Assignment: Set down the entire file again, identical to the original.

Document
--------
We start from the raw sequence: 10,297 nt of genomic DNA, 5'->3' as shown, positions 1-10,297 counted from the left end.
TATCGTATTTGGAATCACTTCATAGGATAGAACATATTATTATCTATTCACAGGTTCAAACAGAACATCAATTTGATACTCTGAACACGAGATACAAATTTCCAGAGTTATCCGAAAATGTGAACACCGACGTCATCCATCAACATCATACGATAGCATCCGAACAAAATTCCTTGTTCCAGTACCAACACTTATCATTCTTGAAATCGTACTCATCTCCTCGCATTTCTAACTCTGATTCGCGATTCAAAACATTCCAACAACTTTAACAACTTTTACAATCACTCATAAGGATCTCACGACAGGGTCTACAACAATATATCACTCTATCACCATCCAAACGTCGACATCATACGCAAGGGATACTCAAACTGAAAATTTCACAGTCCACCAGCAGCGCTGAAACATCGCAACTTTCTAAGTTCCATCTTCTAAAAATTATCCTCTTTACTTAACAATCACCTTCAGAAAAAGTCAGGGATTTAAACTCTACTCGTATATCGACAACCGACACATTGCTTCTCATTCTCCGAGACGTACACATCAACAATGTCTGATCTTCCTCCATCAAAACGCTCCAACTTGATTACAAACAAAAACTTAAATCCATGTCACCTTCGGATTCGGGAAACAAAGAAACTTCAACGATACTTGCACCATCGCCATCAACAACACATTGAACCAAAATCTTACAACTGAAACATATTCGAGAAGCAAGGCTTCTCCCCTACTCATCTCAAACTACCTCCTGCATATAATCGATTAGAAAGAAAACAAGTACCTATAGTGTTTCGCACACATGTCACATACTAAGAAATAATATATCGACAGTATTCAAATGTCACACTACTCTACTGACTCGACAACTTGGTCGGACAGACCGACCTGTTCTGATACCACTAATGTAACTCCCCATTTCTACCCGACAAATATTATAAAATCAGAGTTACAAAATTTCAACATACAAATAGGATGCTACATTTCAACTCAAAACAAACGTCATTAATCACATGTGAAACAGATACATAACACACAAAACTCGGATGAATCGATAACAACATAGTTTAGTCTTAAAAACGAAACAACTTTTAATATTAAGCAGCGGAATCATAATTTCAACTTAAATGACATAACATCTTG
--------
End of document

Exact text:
We start from the raw sequence: 10,297 nt of genomic DNA, 5'->3' as shown, positions 1-10,297 counted from the left end.
TATCGTATTTGGAATCACTTCATAGGATAGAACATATTATTATCTATTCACAGGTTCAAACAGAACATCAATTTGATACTCTGAACACGAGATACAAATTTCCAGAGTTATCCGAAAATGTGAACACCGACGTCATCCATCAACATCATACGATAGCATCCGAACAAAATTCCTTGTTCCAGTACCAACACTTATCATTCTTGAAATCGTACTCATCTCCTCGCATTTCTAACTCTGATTCGCGATTCAAAACATTCCAACAACTTTAACAACTTTTACAATCACTCATAAGGATCTCACGACAGGGTCTACAACAATATATCACTCTATCACCATCCAAACGTCGACATCATACGCAAGGGATACTCAAACTGAAAATTTCACAGTCCACCAGCAGCGCTGAAACATCGCAACTTTCTAAGTTCCATCTTCTAAAAATTATCCTCTTTACTTAACAATCACCTTCAGAAAAAGTCAGGGATTTAAACTCTACTCGTATATCGACAACCGACACATTGCTTCTCATTCTCCGAGACGTACACATCAACAATGTCTGATCTTCCTCCATCAAAACGCTCCAACTTGATTACAAACAAAAACTTAAATCCATGTCACCTTCGGATTCGGGAAACAAAGAAACTTCAACGATACTTGCACCATCGCCATCAACAACACATTGAACCAAAATCTTACAACTGAAACATATTCGAGAAGCAAGGCTTCTCCCCTACTCATCTCAAACTACCTCCTGCATATAATCGATTAGAAAGAAAACAAGTACCTATAGTGTTTCGCACACATGTCACATACTAAGAAATAATATATCGACAGTATTCAAATGTCACACTACTCTACTGACTCGACAACTTGGTCGGACAGACCGACCTGTTCTGATACCACTAATGTAACTCCCCATTTCTACCCGACAAATATTATAAAATCAGAGTTACAAAATTTCAACATACAAATAGGATGCTACATTTCAACTCAAAACAAACGTCATTAATCACATGTGAAACAGATACATAACACACAAAACTCGGATGAATCGATAACAACATAGTTTAGTCTTAAAAACGAAACAACTTTTAATATTAAGCAGCGGAATCATAATTTCAACTTAAATGACATAACATCTTG